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  B-2 Bomber Crashes On GuamFebruary 25, 2008 14:59 It's a crash that costs more than a billion dollars!

The military is investigating the first crash of a B-2 stealth bomber since it was unveiled 20 years ago.

The stealth jet went down at an air base on Guam.

It happened late Friday afternoon, Hawaii time. It was already Saturday morning in Guam.

Thick black smoke could be seen billowing from the wreckage at Andersen Air Force Base.

Two pilots were on board and ejected safely. They're both in good condition.

A board of officers will now investigate the cause of the crash.

Reporter Ronna Sweeney from our affiliate KUAM News 8 in Guam describes the crash scene.

"The two pilots are part of the 509th bomb wing they both ejected safely and transported to the Guam Naval Hospital and listed in good condition," said Sweeney. "What you are seeing now is actual video and many witnesses first noticed the smoke. this is a view from Mount Santa Rosa which over looks Andersen Air Force Base."

The B-2 costs about 1.2 billion dollars to build.
  US Congress Begins Recess Without Sending Bush Wiretap BillFebruary 15, 2008 20:21 President Bush wants lawmakers to send him a bill that will authorize intelligence agencies to monitor, without court warrants, telephone calls between Americans and suspected terrorists overseas. He also wants the bill to include a provision granting immunity from prosecution to telephone companies that took part in the administration's wiretap program following the September 11, 2001 terrorist attacks on the United States.

Some 40 lawsuits are pending against telephone companies for allegedly violating wiretap laws. Speaking at the White House Friday, Mr. Bush said without legal immunity, these firms will be reluctant to take part in the surveillance program in the future.

"These telephone companies that worked collaboratively with us to protect the American people are afraid they are going to get sued," he said. "The American people have got to understand these lawsuits are going to make it harder for us to convince people to help protect you."

Mr. Bush wants the House to pass legislation approved by the Senate this week which includes a provision to grant immunity to phone companies and gives the government the authority to conduct wiretaps without a warrant. House Democrats have raised concerns about protection of privacy rights.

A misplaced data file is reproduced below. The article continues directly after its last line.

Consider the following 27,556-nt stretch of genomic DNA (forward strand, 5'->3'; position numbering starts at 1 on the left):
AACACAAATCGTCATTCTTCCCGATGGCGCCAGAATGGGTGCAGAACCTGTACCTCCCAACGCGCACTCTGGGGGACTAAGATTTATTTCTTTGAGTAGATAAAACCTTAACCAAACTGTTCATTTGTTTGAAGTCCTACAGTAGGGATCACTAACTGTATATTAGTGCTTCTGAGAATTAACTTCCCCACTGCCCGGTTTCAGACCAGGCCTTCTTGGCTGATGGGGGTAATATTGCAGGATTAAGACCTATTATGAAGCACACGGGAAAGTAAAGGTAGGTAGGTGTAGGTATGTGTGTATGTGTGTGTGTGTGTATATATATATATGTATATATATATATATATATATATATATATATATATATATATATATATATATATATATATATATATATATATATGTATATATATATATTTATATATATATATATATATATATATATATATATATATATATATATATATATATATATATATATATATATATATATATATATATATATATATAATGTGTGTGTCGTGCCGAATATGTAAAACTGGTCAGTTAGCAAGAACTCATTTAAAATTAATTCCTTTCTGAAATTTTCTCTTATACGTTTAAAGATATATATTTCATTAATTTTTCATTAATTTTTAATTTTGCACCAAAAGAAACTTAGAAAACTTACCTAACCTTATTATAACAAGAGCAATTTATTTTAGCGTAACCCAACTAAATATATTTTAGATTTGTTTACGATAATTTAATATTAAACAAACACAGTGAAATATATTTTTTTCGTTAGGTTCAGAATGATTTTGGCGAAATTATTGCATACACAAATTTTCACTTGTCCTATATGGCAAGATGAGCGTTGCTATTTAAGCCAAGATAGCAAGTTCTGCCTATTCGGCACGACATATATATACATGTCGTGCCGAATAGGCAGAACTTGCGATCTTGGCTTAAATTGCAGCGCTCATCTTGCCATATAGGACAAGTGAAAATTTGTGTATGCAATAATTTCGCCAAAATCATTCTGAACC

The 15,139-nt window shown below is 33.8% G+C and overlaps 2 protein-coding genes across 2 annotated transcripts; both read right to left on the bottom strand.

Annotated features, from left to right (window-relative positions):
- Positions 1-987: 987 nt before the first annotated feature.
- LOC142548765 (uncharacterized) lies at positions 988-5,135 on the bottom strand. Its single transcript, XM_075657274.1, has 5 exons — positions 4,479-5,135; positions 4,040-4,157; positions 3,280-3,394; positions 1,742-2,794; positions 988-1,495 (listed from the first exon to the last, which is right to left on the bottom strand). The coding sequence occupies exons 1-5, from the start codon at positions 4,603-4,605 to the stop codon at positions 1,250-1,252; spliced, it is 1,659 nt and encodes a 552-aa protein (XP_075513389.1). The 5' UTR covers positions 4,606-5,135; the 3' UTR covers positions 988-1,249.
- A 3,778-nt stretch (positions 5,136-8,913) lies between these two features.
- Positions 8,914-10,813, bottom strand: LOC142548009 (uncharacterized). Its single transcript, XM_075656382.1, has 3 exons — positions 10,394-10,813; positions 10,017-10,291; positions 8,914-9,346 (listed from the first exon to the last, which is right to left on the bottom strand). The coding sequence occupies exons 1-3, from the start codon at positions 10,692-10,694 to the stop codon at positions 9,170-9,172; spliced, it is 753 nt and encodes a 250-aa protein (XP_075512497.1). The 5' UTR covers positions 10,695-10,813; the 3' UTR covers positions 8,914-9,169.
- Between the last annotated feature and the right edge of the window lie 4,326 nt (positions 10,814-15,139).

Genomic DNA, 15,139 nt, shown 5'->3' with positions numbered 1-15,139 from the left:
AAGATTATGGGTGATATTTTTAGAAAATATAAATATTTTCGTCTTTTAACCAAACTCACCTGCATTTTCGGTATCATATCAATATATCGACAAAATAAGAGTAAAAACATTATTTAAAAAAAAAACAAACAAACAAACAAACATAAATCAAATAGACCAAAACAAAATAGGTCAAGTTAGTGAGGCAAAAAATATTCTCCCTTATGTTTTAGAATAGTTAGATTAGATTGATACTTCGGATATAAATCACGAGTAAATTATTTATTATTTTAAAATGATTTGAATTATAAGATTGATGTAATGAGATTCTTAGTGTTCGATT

Public opinion polls have shown that in general the American people view Republicans as stronger on national security.

Republican Senate leader Mitch McConnell of Kentucky says House Democrats will have to answer constituents back home next week about why they refused to back a measure that he argues is critical to helping protect America.

"I think this will be the biggest story through the recess," he said. "People will be asking about it all over the country, and they [House Democrats] will have to decide how to answer the question."

But many Democrats argue that even if the current law expires, the government could still monitor terror suspects' communications that pass through the United States - with a court warrant. They say Republicans and the White House are creating a crisis to deflect attention away from the stagnant U.S. economy and the unpopular war in Iraq.

  Senate Votes For Expansion Of Spy PowersFebruary 12, 2008 20:53 After more than a year of wrangling, the Senate handed the White House a major victory on Tuesday by voting to broaden the government’s spy powers and to give legal protection to phone companies that cooperated in President Bush’s program of eavesdropping without warrants.

One by one, the Senate rejected amendments that would have imposed greater civil liberties checks on the government’s surveillance powers. Finally, the Senate voted 68 to 29 to approve legislation that the White House had been pushing for months. Mr. Bush hailed the vote and urged the House to move quickly in following the Senate’s lead.

The outcome in the Senate amounted, in effect, to a broader proxy vote in support of Mr. Bush’s wiretapping program. The wide-ranging debate before the final vote presaged discussion that will play out this year in the presidential and Congressional elections on other issues testing the president’s wartime authority, including secret detentions, torture and Iraq war financing.